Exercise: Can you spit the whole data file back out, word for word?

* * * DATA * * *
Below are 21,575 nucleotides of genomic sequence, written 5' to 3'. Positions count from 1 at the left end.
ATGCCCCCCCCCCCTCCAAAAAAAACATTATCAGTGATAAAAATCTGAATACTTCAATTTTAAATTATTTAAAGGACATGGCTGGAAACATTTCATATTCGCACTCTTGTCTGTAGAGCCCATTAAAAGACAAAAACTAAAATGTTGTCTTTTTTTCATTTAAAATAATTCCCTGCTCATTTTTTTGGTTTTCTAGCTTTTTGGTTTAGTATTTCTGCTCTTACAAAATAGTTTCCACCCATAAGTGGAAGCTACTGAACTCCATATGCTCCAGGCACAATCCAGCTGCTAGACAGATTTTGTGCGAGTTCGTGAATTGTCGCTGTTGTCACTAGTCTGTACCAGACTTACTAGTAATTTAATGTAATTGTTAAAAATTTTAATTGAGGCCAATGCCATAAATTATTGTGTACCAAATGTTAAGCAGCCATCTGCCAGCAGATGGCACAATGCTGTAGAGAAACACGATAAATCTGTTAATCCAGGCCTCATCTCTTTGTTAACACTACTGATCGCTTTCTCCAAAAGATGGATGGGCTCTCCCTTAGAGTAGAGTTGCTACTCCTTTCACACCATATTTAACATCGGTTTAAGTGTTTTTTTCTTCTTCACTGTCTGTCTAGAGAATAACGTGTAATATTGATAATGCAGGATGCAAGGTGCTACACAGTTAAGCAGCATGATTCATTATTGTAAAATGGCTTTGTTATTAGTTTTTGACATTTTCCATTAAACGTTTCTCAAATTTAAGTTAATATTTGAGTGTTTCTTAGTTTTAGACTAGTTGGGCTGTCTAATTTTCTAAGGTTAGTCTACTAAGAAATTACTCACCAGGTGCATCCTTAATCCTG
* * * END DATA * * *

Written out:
Below are 21,575 nucleotides of genomic sequence, written 5' to 3'. Positions count from 1 at the left end.
ATGCCCCCCCCCCCTCCAAAAAAAACATTATCAGTGATAAAAATCTGAATACTTCAATTTTAAATTATTTAAAGGACATGGCTGGAAACATTTCATATTCGCACTCTTGTCTGTAGAGCCCATTAAAAGACAAAAACTAAAATGTTGTCTTTTTTTCATTTAAAATAATTCCCTGCTCATTTTTTTGGTTTTCTAGCTTTTTGGTTTAGTATTTCTGCTCTTACAAAATAGTTTCCACCCATAAGTGGAAGCTACTGAACTCCATATGCTCCAGGCACAATCCAGCTGCTAGACAGATTTTGTGCGAGTTCGTGAATTGTCGCTGTTGTCACTAGTCTGTACCAGACTTACTAGTAATTTAATGTAATTGTTAAAAATTTTAATTGAGGCCAATGCCATAAATTATTGTGTACCAAATGTTAAGCAGCCATCTGCCAGCAGATGGCACAATGCTGTAGAGAAACACGATAAATCTGTTAATCCAGGCCTCATCTCTTTGTTAACACTACTGATCGCTTTCTCCAAAAGATGGATGGGCTCTCCCTTAGAGTAGAGTTGCTACTCCTTTCACACCATATTTAACATCGGTTTAAGTGTTTTTTTCTTCTTCACTGTCTGTCTAGAGAATAACGTGTAATATTGATAATGCAGGATGCAAGGTGCTACACAGTTAAGCAGCATGATTCATTATTGTAAAATGGCTTTGTTATTAGTTTTTGACATTTTCCATTAAACGTTTCTCAAATTTAAGTTAATATTTGAGTGTTTCTTAGTTTTAGACTAGTTGGGCTGTCTAATTTTCTAAGGTTAGTCTACTAAGAAATTACTCACCAGGTGCATCCTTAATCCTG